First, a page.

REO: And What It Stands For
REO’s stand for “Real Estate Owned” properties. Any lot or home that the bank takes back becomes an REO when the mortgage lender hires someone to manage the repossession and sale of the house because of the homeowner defaulting on payments.
A foreclosure is the act of the bank taking possession of the house through the legal process defined by each state. Once they regain control, the bank must have someone else, a local real estate agent or property firm handle the home auction. This process is long and requires court appearances and specific sale conditions.
What Is A Trustee’s Sale?
A Trustee’s sale is another way to sell off a property when a person does not make mortgage payments for at least 60 days. This method means that the bank must notify the recorder’s office with an intent to sell the property.
Another option is where the homeowner forfeits the home by signing over the deed to the lender sometimes called a deed in lieu of payment. Each state has separate and differing laws that govern these processes.
What Happens In A Foreclosure?
During foreclosure, the bank is attempting to gain control or possession of the property from someone that is at least two months behind on a mortgage loan. Buying a foreclosure has several steps, the process always begins when a borrower or homeowner does not make a payment for at least 60 days.
Some states require a time period called a right to cure that means the lender must give the person time to catch up the payments and get the defaulted loan in good standing. The lending agency must not add excessive penalties or costs during the curing time.
What Happens After The Curing Time?
When a person has not paid for at least 210 days, the bank or mortgage owner can send an acceleration declaration meaning that the borrower must pay all of the loans or be sued. A three-week notice in the newspaper, the address, the day and time of the sale, and a description of the property is required for the auction. The REO property manager must send a certified notice to the borrower at least 14 days before the sale.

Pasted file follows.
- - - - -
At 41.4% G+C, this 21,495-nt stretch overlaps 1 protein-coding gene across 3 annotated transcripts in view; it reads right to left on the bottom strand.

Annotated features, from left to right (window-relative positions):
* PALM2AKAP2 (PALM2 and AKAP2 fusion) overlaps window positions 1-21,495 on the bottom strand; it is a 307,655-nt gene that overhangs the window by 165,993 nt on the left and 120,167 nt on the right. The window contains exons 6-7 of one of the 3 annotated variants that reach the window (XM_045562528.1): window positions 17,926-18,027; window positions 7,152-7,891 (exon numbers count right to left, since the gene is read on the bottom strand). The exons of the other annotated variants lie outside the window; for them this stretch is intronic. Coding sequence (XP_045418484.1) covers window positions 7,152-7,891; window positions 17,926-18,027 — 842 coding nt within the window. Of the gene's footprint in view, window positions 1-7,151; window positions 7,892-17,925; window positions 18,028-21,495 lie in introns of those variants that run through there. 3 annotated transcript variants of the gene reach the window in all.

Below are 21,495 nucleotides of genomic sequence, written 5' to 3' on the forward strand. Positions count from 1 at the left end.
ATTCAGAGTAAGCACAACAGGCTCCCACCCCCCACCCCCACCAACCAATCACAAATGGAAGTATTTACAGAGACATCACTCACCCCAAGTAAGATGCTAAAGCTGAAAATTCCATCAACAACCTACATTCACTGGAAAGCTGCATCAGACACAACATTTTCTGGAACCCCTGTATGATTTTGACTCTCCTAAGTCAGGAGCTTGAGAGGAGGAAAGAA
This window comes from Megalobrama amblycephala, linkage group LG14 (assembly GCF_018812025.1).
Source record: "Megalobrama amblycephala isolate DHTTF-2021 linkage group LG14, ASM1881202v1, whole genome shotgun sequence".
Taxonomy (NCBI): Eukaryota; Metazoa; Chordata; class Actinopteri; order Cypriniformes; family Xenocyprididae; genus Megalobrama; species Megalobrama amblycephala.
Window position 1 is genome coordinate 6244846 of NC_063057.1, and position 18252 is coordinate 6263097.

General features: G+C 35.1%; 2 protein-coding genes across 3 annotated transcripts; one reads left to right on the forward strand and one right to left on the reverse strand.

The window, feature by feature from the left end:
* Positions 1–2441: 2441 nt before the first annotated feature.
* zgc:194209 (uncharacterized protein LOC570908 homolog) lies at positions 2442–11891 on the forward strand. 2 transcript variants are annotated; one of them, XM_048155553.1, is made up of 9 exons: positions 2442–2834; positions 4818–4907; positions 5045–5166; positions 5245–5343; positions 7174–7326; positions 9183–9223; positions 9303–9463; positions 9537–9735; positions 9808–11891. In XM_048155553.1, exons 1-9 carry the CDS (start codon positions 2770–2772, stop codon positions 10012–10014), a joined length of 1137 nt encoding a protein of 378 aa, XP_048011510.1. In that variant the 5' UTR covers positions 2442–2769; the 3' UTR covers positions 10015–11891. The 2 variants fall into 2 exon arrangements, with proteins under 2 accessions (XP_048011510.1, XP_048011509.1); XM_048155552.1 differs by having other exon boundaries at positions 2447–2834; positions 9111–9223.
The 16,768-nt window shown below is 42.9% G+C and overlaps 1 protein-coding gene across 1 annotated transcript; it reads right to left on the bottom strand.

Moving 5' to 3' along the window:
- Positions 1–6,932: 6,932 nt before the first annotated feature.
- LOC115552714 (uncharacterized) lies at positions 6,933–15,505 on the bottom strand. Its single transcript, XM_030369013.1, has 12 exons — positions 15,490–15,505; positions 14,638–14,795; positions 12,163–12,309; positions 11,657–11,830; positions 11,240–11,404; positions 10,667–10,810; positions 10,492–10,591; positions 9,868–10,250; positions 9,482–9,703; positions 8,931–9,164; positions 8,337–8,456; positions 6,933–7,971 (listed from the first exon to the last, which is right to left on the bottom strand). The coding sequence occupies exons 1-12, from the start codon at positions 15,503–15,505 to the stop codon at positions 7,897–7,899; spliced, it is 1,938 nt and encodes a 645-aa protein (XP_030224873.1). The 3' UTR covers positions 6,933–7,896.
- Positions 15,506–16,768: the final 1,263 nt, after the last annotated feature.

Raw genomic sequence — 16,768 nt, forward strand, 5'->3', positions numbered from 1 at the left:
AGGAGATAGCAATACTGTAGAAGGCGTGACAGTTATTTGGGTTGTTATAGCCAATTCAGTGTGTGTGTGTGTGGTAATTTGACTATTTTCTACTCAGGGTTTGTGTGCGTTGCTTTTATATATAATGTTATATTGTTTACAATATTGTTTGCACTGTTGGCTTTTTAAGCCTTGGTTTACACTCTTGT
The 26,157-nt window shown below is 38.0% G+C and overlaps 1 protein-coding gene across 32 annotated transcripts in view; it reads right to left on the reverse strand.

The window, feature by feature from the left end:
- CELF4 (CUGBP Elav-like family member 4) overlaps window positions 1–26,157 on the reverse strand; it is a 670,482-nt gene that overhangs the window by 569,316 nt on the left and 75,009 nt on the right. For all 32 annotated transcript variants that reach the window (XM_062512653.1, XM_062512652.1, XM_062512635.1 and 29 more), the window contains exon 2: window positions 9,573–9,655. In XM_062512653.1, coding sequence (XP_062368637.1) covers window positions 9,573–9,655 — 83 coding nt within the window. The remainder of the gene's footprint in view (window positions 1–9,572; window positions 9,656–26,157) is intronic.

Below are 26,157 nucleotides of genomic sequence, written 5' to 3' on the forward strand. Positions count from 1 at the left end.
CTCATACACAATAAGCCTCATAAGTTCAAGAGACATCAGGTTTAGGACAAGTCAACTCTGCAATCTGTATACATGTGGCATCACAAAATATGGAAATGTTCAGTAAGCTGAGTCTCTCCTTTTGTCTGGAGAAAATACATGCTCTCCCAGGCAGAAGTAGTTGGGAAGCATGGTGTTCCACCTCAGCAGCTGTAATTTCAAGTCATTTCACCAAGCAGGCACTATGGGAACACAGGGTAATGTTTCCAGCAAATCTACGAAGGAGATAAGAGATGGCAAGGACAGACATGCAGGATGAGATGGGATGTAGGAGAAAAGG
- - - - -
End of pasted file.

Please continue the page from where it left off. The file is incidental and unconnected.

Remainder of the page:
Why Do Many Banks Opt For A Trustee’s Sale?
This method is much faster than the foreclosure process, and it does not involve the judicial system. The homeowner will get a notice of the date and time of the auction if the mortgage lender puts the home up for a trustee’s sale. The bank or lender often get more money back with this process.
Many finance companies and lenders opt to auction homes through a trustee’s sales because they require less paperwork, time, and hassle. This method can have other names like non-judicial foreclosure or power of sale foreclosure.
What Can Buyers Who Bid On A Foreclosure Expect?
Most payments are made in cashiers checks or cash since these homes often sell for less than the house is worth in good condition. Many homes are behind in maintenance because the borrower is already in debt.
When buying a property you don’t know anything about the house except the general description the manager lists in the newspaper listing. Each state has specific laws and ordinances regulating the length of time a homeowner can stay in the property once it is in the foreclosure process.
If anyone is living in the home at the time of the sale, the new owner has the right to have the occupants and belongings removed immediately. Most borrowers are out of the homes by the time the auction happens for this reason.
Forfeitures, foreclosures, deeds in lieu, and trustee’s sale properties are considered real estate owned because the bank has to sell them to recoup money for the loan. The sale goes through a certified auctioneer or firm with the house going to the person who bids the most money.
REO’s let the lender have an opportunity to recoup some or all of the money they lent out. Trustee’s sales usually end with the homeowner having no responsibility for the property.